Taking a Shower with Supplemental Oxygen

Taking a Shower with Supplemental Oxygen

Just breathe, passionate help for the PF journey

It is so hard to get used to using supplemental oxygen. I still remember my shock and anger when told I would have to cart oxygen around whenever I moved about. I couldn’t believe it! I had a few choice words to say to my doctor about that.

Facing reality

As my disease worsens, I’ve had to transition to 24/7 oxygen use. My last hold-out was using oxygen in the shower. It was the one time I allowed myself to be oxygen-free for 15 minutes a day. Once I started to dip below 90-percent oxygen saturation when standing in the shower, I gave in and wore it in the shower, too.

It was amazing to see how my attitude changed about having to make this transition. For months, I would tell my husband how wonderful it was to not use oxygen in the shower, and how I didn’t know how I could ever adjust in the future. Once I started needing it, my attitude changed. I saw it as a friend that I really needed to help me take a soothing shower.

Emotionally, I really resisted this transition, but once it came I was fine with it. I really enjoy a shower to start my day. It soothes my aches and pains and clears out my sinuses so I can breathe easier. I’m so glad I have oxygen to help me do something I enjoy.

Helpful tips

  • Increase your liters per minute when in the shower. Standing takes more oxygen than sitting.
  • Use an oximeter before you get in the shower to see if your levels are over 90 percent before you turn the water on. Also, test it after you get out. Adjust your oxygen liters per minute as needed.
  • Make sure your cannula is long enough to make it to the shower and over the door easily. It’s no fun having the oxygen cord pulling on you like a dog with a leash!
  • Secure the cannula inside the shower so it doesn’t pull on you. Be careful to not pinch the cord. See my video below for an example.
  • If you aren’t able to stand, or prefer not to, you can buy a shower chair to sit on so you are safe.
  • Consider purchasing a detachable showerhead attachment. It will help you have control over where the water is going and make bathing easier.
  • Make sure to use the exhaust fan in the bathroom when you shower to suck the moist air out of your bathroom. The room can get warm and humid and make you even more tired. It can also be damaging to your oxygen concentrator to take in steam from your bath or shower.
  • Have grab bars installed in your shower. This can help you avoid injuries from slipping and falling in the shower.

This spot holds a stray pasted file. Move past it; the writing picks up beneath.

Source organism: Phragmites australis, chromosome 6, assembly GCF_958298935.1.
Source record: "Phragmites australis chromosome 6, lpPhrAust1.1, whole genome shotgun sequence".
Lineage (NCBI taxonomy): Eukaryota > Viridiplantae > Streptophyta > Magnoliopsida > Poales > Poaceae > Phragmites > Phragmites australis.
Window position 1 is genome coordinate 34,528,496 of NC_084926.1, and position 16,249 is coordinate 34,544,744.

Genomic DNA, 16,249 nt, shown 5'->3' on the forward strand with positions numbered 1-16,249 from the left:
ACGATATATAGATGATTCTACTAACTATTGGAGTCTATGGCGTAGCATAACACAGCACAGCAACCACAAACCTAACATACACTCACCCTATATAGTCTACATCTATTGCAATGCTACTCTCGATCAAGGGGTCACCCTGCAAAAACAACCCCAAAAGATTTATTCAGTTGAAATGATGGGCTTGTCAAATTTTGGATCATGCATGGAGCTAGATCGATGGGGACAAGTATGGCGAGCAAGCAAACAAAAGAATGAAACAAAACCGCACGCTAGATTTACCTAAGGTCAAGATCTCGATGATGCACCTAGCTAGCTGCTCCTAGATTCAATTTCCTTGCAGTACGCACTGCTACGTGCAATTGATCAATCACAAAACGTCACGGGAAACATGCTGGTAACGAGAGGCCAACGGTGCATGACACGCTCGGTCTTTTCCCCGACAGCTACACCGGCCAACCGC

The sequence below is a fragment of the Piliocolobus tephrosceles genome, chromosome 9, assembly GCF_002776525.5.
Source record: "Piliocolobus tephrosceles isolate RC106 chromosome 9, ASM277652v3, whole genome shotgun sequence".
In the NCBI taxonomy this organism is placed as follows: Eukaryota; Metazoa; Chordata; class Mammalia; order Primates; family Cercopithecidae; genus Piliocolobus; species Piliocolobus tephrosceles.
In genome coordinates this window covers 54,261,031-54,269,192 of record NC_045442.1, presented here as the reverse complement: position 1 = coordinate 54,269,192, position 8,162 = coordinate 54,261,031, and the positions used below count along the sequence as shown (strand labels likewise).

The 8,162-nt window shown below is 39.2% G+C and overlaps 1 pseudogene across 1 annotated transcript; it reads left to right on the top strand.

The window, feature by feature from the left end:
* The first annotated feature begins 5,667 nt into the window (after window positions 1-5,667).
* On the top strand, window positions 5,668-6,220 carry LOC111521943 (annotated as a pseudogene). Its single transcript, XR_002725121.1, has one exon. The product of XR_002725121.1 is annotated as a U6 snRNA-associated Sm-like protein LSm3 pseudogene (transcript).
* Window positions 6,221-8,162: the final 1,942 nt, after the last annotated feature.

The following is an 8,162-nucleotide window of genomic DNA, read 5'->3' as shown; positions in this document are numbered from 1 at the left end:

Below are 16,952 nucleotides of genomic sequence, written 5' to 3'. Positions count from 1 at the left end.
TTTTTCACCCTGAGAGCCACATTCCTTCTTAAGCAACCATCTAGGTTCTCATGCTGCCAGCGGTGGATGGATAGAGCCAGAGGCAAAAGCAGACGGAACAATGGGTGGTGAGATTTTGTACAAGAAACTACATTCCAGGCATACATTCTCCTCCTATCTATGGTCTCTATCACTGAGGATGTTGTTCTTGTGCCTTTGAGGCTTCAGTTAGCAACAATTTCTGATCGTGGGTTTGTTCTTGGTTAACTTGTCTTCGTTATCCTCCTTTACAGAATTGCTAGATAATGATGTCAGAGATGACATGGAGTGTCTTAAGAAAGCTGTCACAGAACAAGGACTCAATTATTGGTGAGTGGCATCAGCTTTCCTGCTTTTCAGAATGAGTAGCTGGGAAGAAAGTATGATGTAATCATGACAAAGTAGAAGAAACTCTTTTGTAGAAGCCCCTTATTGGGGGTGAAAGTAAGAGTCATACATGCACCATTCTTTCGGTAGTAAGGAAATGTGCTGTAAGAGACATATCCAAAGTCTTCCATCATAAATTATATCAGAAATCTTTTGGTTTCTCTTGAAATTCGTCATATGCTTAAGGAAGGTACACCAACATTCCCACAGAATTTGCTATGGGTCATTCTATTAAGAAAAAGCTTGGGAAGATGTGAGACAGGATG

• Move your concentrator outside the bathroom or far away from the shower to keep it from getting wet.
  • If it doesn’t make your oxygen drop too much, you can take off your cannula briefly while you wash your face and rinse your hair.
  • Do not lock your bathroom door and tell someone you are taking a shower.
  • Keep your oximeter and phone just outside the shower door. Make sure they don’t get wet as you enter and exit the shower door.

Enjoy!

Taking a shower or bath takes some preparation and can wear you out. I often have to lie down on my bed to rest for a while afterward. I encourage you to go slow, be careful, and enjoy the experience. Here’s a short video that might help.

I’d love to hear from you

Do you use oxygen in the shower? What tips do you have for us to make it a little easier?

Please leave a comment below and share with those who could benefit via email or on social media.

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Note: Pulmonary Fibrosis News is strictly a news and information website about the disease. It does not provide medical advice, diagnosis, or treatment. This content is not intended to be a substitute for professional medical advice, diagnosis, or treatment. Always seek the advice of your physician or other qualified health provider with any questions you may have regarding a medical condition. Never disregard professional medical advice or delay in seeking it because of something you have read on this website. The opinions expressed in this column are not those of Pulmonary Fibrosis News or its parent company, BioNews Services, and are intended to spark discussion about issues pertaining to pulmonary fibrosis.

37 comments

  1. Roger Mills says:

    Good morning Kim,

    I was just told by phone call that i will be needing to use oxygen at night because my reading dropped below 88 for nine minutes. I was diagnosed in April 2016. So, the info you provide here is some that i will be needing in the future. I really appreciate you posting this info. If you have any advice for a first time night oxygen user, i would love to have it. Take care and thank you….Roger Mills